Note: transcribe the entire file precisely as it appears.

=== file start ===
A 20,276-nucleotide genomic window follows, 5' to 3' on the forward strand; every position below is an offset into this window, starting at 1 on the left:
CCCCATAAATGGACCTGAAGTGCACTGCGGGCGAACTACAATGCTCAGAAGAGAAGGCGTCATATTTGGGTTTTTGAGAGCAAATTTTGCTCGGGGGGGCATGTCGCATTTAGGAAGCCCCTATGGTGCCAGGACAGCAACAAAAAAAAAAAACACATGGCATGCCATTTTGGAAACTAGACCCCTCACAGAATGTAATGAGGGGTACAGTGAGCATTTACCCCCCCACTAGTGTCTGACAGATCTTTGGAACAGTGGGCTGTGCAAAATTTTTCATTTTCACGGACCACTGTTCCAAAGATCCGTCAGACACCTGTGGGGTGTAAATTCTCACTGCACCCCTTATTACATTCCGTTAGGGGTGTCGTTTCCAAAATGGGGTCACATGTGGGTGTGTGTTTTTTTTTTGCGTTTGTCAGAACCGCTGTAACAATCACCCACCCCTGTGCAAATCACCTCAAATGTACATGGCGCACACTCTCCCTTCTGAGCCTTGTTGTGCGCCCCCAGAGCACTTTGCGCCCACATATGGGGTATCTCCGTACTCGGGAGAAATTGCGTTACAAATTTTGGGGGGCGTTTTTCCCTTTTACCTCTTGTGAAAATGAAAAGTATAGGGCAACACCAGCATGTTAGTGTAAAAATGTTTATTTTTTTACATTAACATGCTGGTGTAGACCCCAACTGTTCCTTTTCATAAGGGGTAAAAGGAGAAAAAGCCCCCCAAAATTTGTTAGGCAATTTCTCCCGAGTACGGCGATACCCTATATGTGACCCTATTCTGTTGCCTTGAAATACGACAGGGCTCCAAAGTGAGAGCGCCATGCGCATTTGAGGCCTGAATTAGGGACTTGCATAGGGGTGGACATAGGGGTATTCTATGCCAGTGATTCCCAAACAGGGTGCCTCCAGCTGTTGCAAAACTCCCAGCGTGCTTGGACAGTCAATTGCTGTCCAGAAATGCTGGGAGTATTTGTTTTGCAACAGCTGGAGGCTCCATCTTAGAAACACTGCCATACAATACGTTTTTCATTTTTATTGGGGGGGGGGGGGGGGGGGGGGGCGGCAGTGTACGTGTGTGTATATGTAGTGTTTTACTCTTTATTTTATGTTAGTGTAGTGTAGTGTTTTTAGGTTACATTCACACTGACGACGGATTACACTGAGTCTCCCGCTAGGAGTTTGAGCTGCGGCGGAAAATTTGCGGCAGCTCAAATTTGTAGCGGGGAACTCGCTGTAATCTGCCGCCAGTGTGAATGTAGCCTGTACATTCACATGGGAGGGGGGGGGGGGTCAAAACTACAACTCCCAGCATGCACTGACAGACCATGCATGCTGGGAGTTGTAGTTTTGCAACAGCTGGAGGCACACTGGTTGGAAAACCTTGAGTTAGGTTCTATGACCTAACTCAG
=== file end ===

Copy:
A 20,276-nucleotide genomic window follows, 5' to 3' on the forward strand; every position below is an offset into this window, starting at 1 on the left:
CCCCATAAATGGACCTGAAGTGCACTGCGGGCGAACTACAATGCTCAGAAGAGAAGGCGTCATATTTGGGTTTTTGAGAGCAAATTTTGCTCGGGGGGGCATGTCGCATTTAGGAAGCCCCTATGGTGCCAGGACAGCAACAAAAAAAAAAAACACATGGCATGCCATTTTGGAAACTAGACCCCTCACAGAATGTAATGAGGGGTACAGTGAGCATTTACCCCCCCACTAGTGTCTGACAGATCTTTGGAACAGTGGGCTGTGCAAAATTTTTCATTTTCACGGACCACTGTTCCAAAGATCCGTCAGACACCTGTGGGGTGTAAATTCTCACTGCACCCCTTATTACATTCCGTTAGGGGTGTCGTTTCCAAAATGGGGTCACATGTGGGTGTGTGTTTTTTTTTTGCGTTTGTCAGAACCGCTGTAACAATCACCCACCCCTGTGCAAATCACCTCAAATGTACATGGCGCACACTCTCCCTTCTGAGCCTTGTTGTGCGCCCCCAGAGCACTTTGCGCCCACATATGGGGTATCTCCGTACTCGGGAGAAATTGCGTTACAAATTTTGGGGGGCGTTTTTCCCTTTTACCTCTTGTGAAAATGAAAAGTATAGGGCAACACCAGCATGTTAGTGTAAAAATGTTTATTTTTTTACATTAACATGCTGGTGTAGACCCCAACTGTTCCTTTTCATAAGGGGTAAAAGGAGAAAAAGCCCCCCAAAATTTGTTAGGCAATTTCTCCCGAGTACGGCGATACCCTATATGTGACCCTATTCTGTTGCCTTGAAATACGACAGGGCTCCAAAGTGAGAGCGCCATGCGCATTTGAGGCCTGAATTAGGGACTTGCATAGGGGTGGACATAGGGGTATTCTATGCCAGTGATTCCCAAACAGGGTGCCTCCAGCTGTTGCAAAACTCCCAGCGTGCTTGGACAGTCAATTGCTGTCCAGAAATGCTGGGAGTATTTGTTTTGCAACAGCTGGAGGCTCCATCTTAGAAACACTGCCATACAATACGTTTTTCATTTTTATTGGGGGGGGGGGGGGGGGGGGGGGCGGCAGTGTACGTGTGTGTATATGTAGTGTTTTACTCTTTATTTTATGTTAGTGTAGTGTAGTGTTTTTAGGTTACATTCACACTGACGACGGATTACACTGAGTCTCCCGCTAGGAGTTTGAGCTGCGGCGGAAAATTTGCGGCAGCTCAAATTTGTAGCGGGGAACTCGCTGTAATCTGCCGCCAGTGTGAATGTAGCCTGTACATTCACATGGGAGGGGGGGGGGGGTCAAAACTACAACTCCCAGCATGCACTGACAGACCATGCATGCTGGGAGTTGTAGTTTTGCAACAGCTGGAGGCACACTGGTTGGAAAACCTTGAGTTAGGTTCTATGACCTAACTCAG